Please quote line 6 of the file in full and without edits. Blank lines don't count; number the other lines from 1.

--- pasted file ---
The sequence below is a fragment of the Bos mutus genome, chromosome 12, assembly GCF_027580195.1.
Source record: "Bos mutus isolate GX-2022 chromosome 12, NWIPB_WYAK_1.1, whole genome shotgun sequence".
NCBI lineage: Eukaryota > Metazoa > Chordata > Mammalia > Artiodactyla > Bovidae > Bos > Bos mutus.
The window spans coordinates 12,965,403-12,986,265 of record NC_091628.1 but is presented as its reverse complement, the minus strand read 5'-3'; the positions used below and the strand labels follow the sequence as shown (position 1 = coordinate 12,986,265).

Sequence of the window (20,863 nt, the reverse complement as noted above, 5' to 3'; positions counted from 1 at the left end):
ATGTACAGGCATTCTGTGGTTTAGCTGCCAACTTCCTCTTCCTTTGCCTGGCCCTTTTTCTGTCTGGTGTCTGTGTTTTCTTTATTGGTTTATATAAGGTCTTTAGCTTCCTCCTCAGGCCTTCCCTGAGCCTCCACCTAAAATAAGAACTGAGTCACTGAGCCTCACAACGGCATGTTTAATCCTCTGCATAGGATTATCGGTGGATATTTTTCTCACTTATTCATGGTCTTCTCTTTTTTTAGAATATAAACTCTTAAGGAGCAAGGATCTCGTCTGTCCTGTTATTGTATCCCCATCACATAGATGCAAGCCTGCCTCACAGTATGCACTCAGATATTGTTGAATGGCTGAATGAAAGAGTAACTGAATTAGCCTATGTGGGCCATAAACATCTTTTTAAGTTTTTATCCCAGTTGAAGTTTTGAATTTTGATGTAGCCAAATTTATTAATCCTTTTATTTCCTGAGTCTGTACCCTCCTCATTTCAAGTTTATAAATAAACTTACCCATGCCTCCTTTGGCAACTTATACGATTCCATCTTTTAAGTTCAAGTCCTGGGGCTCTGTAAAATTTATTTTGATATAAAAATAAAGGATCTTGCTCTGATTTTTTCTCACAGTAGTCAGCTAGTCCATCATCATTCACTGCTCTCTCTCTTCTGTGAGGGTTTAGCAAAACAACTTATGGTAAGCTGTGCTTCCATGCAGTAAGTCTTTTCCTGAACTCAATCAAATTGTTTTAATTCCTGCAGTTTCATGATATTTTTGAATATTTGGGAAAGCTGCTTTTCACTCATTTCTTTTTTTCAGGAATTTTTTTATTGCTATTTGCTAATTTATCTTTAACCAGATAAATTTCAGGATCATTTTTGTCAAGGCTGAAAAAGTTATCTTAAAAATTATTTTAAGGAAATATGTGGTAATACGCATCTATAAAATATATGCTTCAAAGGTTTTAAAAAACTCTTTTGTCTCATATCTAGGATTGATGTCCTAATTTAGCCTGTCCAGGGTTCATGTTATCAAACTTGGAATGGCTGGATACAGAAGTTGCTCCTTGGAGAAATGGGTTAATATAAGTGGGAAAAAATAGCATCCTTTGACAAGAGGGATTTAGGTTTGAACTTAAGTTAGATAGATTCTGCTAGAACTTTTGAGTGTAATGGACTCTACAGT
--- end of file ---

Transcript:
ATGTACAGGCATTCTGTGGTTTAGCTGCCAACTTCCTCTTCCTTTGCCTGGCCCTTTTTCTGTCTGGTGTCTGTGTTTTCTTTATTGGTTTATATAAGGTCTTTAGCTTCCTCCTCAGGCCTTCCCTGAGCCTCCACCTAAAATAAGAACTGAGTCACTGAGCCTCACAACGGCATGTTTAATCCTCTGCATAGGATTATCGGTGGATATTTTTCTCACTTATTCATGGTCTTCTCTTTTTTTAGAATATAAACTCTTAAGGAGCAAGGATCTCGTCTGTCCTGTTATTGTATCCCCATCACATAGATGCAAGCCTGCCTCACAGTATGCACTCAGATATTGTTGAATGGCTGAATGAAAGAGTAACTGAATTAGCCTATGTGGGCCATAAACATCTTTTTAAGTTTTTATCCCAGTTGAAGTTTTGAATTTTGATGTAGCCAAATTTATTAATCCTTTTATTTCCTGAGTCTGTACCCTCCTCATTTCAAGTTTATAAATAAACTTACCCATGCCTCCTTTGGCAACTTATACGATTCCATCTTTTAAGTTCAAGTCCTGGGGCTCTGTAAAATTTATTTTGATATAAAAATAAAGGATCTTGCTCTGATTTTTTCTCACAGTAGTCAGCTAGTCCATCATCATTCACTGCTCTCTCTCTTCTGTGAGGGTTTAGCAAAACAACTTATGGTAAGCTGTGCTTCCATGCAGTAAGTCTTTTCCTGAACTCAATCAAATTGTTTTAATTCCTGCAGTTTCATGATATTTTTGAATATTTGGGAAAGCTGCTTTTCACTCATTTCTTTTTTTCAGGAATTTTTTTATTGCTATTTGCTAATTTATCTTTAACCAGATAAATTTCAGGATCATTTTTGTCAAGGCTGAAAAAGTTATCTTAAAAATTATTTTAAGGAAATATGTGGTAATACGCATCTATAAAATATATGCTTCAAAGGTTTTAAAAAACTCTTTTGTCTCATATCTAGGATTGATGTCCTAATTTAGCCTGTCCAGGGTTCATGTTATCAAACTTGGAATGGCTGGATACAGAAGTTGCTCCTTGGAGAAATGGGTTAATATAAGTGGGAAAAAATAGCATCCTTTGACAAGAGGGATTTAGGTTTGAACTTAAGTTAGATAGATTCTGCTAGAACTTTTGAGTGTAATGGACTCTACAGT